The Singing Neanderthals: the origins of music, language, mind and body by Steven Mithen. Published by Weidenfeld and Nicolson 2005. Hardback with dust jacket. In very good condition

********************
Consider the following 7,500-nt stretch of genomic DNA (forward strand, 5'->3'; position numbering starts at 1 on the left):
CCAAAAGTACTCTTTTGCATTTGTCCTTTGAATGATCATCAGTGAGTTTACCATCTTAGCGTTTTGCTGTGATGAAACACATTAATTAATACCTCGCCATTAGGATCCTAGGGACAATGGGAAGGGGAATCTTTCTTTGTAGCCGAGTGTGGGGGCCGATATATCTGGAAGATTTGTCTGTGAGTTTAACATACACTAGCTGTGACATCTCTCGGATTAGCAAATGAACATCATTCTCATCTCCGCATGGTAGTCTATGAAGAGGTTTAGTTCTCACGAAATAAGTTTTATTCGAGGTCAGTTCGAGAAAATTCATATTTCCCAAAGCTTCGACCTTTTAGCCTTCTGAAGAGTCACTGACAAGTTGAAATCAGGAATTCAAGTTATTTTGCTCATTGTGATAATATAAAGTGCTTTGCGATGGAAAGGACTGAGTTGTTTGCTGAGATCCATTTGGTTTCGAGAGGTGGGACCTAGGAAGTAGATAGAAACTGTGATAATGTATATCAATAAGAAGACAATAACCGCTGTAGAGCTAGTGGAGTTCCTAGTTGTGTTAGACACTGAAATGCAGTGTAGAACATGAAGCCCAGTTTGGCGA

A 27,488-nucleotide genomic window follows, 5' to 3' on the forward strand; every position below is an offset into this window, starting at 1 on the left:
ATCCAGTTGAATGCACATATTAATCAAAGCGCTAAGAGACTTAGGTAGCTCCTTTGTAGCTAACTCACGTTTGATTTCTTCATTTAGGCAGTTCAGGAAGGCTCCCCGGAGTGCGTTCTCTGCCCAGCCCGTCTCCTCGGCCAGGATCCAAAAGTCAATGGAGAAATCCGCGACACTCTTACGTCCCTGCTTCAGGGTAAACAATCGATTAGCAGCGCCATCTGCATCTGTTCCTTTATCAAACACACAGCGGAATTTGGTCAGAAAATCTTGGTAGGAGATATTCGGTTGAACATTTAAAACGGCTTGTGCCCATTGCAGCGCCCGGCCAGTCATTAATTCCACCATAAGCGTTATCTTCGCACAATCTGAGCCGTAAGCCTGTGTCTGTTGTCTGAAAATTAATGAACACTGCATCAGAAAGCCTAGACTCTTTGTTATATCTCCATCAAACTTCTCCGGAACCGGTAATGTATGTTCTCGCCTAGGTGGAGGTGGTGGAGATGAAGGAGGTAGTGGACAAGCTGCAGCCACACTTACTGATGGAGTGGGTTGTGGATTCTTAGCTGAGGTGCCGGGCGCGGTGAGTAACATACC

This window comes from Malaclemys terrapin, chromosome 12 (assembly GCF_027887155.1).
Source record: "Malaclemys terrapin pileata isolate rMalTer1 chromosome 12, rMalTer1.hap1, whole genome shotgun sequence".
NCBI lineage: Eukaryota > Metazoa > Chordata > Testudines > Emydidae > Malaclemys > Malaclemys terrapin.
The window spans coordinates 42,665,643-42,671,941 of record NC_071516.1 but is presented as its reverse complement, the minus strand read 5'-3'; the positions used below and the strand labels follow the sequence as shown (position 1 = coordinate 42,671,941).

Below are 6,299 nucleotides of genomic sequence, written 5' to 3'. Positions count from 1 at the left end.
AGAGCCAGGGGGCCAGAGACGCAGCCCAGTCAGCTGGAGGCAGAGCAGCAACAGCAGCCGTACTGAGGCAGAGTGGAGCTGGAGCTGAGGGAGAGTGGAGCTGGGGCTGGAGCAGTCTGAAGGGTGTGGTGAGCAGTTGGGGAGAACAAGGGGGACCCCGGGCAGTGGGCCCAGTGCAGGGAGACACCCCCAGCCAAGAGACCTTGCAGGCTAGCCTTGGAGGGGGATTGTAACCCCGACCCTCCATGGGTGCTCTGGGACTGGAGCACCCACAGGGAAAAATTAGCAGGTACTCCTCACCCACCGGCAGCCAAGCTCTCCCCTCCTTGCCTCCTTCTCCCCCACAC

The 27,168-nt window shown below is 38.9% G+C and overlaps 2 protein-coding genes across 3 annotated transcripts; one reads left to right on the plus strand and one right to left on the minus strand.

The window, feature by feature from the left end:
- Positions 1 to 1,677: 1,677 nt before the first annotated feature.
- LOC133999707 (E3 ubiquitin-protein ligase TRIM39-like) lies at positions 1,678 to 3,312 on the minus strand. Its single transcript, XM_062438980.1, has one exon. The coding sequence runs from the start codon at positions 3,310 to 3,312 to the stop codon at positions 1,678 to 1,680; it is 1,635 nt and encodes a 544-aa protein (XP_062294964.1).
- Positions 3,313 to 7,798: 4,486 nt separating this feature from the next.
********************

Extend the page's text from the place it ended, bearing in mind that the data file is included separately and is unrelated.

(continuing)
Along with the concepts of consciousness and intelligence, our capacity for language sits right at the core of what makes us human. But while the evolutionary origins of language have provoked speculation and impassioned debate, those of that other aural and vocal communication system, music, have been neglected if not ignored. Like language it is a universal feature of human culture, one that is a permanent feature of our daily lives and one that is capable of both expressing and inducing intense emotion. In The Singing Neanderthal, Steven Mithen redresses the balance, drawing on a huge range of sources, from neurological case studies, through child psychology and the communication systems of non-human primates to the latest paleoarchaeological evidence. The result is a fascinating and provocative work, and a succinct riposte to those, like Steven Pinker, who have dismissed music as a functionless and unimportant evolutionary by-product.